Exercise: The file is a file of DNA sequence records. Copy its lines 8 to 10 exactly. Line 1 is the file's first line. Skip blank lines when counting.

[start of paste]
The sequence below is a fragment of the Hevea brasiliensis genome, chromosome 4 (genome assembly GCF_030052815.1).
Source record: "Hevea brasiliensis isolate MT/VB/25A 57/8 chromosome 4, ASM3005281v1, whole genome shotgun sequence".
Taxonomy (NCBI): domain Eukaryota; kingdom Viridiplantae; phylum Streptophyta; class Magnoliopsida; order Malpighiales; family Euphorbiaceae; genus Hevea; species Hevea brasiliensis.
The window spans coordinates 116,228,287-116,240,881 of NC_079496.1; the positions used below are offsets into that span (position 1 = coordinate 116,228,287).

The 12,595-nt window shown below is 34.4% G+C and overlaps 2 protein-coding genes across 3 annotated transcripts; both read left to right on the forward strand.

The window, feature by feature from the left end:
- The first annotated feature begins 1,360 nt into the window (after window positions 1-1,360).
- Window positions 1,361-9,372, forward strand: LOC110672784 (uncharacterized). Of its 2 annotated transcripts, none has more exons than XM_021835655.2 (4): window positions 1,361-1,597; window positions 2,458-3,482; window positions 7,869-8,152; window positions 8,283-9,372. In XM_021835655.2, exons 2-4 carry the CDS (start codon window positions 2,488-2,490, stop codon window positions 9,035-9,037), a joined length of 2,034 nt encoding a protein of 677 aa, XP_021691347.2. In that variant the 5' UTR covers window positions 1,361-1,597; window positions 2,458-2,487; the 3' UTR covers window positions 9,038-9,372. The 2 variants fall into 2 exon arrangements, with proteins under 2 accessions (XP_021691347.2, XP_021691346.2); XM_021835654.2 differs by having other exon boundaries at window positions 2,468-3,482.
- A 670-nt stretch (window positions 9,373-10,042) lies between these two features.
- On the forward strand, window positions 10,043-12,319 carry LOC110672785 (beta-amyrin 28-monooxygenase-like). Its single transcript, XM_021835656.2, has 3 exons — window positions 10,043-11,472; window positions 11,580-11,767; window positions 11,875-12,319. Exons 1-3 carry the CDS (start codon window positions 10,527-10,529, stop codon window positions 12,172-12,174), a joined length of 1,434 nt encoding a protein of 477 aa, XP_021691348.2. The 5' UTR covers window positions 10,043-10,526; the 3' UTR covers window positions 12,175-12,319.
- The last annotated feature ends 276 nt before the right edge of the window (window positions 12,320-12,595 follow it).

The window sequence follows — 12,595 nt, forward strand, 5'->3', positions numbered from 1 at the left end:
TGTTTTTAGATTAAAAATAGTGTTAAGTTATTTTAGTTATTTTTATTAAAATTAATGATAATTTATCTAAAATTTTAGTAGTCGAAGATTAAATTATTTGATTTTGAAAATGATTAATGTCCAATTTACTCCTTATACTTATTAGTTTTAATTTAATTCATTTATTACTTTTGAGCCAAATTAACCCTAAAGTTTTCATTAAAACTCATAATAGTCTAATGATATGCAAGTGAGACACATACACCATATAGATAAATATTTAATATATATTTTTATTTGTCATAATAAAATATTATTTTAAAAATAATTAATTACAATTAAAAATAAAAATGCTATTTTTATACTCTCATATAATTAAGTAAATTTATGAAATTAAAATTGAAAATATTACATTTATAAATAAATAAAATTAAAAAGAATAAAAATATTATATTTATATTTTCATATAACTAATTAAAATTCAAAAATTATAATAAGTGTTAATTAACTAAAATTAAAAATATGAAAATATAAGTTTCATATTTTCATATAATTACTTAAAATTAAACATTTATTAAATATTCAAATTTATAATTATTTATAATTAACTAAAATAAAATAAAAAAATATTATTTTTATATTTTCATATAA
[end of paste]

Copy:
- Window positions 1,361-9,372, forward strand: LOC110672784 (uncharacterized). Of its 2 annotated transcripts, none has more exons than XM_021835655.2 (4): window positions 1,361-1,597; window positions 2,458-3,482; window positions 7,869-8,152; window positions 8,283-9,372. In XM_021835655.2, exons 2-4 carry the CDS (start codon window positions 2,488-2,490, stop codon window positions 9,035-9,037), a joined length of 2,034 nt encoding a protein of 677 aa, XP_021691347.2. In that variant the 5' UTR covers window positions 1,361-1,597; window positions 2,458-2,487; the 3' UTR covers window positions 9,038-9,372. The 2 variants fall into 2 exon arrangements, with proteins under 2 accessions (XP_021691347.2, XP_021691346.2); XM_021835654.2 differs by having other exon boundaries at window positions 2,468-3,482.
- A 670-nt stretch (window positions 9,373-10,042) lies between these two features.
- On the forward strand, window positions 10,043-12,319 carry LOC110672785 (beta-amyrin 28-monooxygenase-like). Its single transcript, XM_021835656.2, has 3 exons — window positions 10,043-11,472; window positions 11,580-11,767; window positions 11,875-12,319. Exons 1-3 carry the CDS (start codon window positions 10,527-10,529, stop codon window positions 12,172-12,174), a joined length of 1,434 nt encoding a protein of 477 aa, XP_021691348.2. The 5' UTR covers window positions 10,043-10,526; the 3' UTR covers window positions 12,175-12,319.